“If you die, as a UK Domicile person, your global estate (everything you own anywhere in the world) is subject to a death duty called Inheritance Tax”.
You are provided an allowance, which is currently GBP325,000 (called a Nil Rate Band) which means that everything valued over this amount is taxed at 40% when you die.
If you have a UK Domicile spouse, your estate can pass onto them without any duty applied BUT when your spouse also dies (both parents) your children then receive a bill of 40% over GBP650,000 on your (joint) global estate.
Misconception 1: WHEN you left the UK, you removed your residence and domicile.
There are certain (long) steps to take to do this and by simply living overseas, although you can remove your residence after 4 years, DOES NOT remove your Domicile and in turn your death duty liabilities on your global estate.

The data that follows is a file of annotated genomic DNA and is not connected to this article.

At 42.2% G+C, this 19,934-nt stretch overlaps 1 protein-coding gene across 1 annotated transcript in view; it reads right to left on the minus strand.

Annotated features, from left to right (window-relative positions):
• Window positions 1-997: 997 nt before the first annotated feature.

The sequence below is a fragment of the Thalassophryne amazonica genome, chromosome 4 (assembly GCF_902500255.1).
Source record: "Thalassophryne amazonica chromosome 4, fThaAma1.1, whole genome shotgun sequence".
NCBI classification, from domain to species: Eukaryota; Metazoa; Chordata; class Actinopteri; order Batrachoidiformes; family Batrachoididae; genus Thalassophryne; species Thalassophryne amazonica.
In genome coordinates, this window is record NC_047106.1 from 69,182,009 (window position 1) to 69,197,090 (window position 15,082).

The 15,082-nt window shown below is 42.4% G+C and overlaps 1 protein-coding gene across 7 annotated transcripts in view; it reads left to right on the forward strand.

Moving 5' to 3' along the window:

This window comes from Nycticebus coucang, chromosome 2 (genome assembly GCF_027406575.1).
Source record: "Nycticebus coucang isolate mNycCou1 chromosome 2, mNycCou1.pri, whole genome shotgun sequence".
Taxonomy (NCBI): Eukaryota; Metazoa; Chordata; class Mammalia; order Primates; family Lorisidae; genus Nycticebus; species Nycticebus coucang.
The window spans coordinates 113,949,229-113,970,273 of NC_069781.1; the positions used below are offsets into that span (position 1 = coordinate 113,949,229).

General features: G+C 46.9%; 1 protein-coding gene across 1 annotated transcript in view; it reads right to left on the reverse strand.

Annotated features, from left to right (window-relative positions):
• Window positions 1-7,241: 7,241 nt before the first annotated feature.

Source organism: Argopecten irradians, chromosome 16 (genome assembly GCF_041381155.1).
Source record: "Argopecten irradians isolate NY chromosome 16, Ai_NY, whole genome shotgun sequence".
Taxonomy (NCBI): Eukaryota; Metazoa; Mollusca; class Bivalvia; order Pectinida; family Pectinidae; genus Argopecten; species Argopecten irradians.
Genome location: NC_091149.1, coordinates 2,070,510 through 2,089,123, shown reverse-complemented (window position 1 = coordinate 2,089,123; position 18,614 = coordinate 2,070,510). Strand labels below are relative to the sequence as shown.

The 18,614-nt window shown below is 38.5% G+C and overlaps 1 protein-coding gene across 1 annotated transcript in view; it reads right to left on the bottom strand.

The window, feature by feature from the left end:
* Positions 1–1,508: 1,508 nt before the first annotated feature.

Misconception 2: IF your spouse is a foreign national (non-UK Domicile) they would still receive your estate tax-free.
Whilst this is true of a UK Domicile spouse, certain steps would have to be taken for a non-UK Domicile spouse (and may have a detrimental effect on their own death duty liabilities, depending on the country they are from.)
Misconception 3: HOW WILL THEY KNOW? Many people believe that it is not possible for HMRC to find out that you have assets overseas or equally, how would they know that you have passed away, whilst residing outside of the UK?
The simple process is that you are reported to your relevant consulate when you die, the tax office is (directly) linked to the consulate as well as the immigration office.
Misconception 4: ONLY UK ASSETS will be taxed.
This is not the case if you are UK Domicile – the tax is levied on EVERYTHING you own, not just in UK.
Misconception 5: IF YOU ARE NOT UK Domicile and hold assets in UK, it is not taxable.
This is NOT the case as any value over the Nil Rate Band is taxed at 40% on assets held in UK.
Misconception 6: IHT is only payable when you die!
This is not the case as IHT on some gifts must be paid whilst you are still alive. There are gifts that are ‘chargeable’ or taxable.
This is a tax than can be planned to be avoided if you know how your own status would be considered.
We’re here to help and answer any question you might have. We look forward to hearing from you.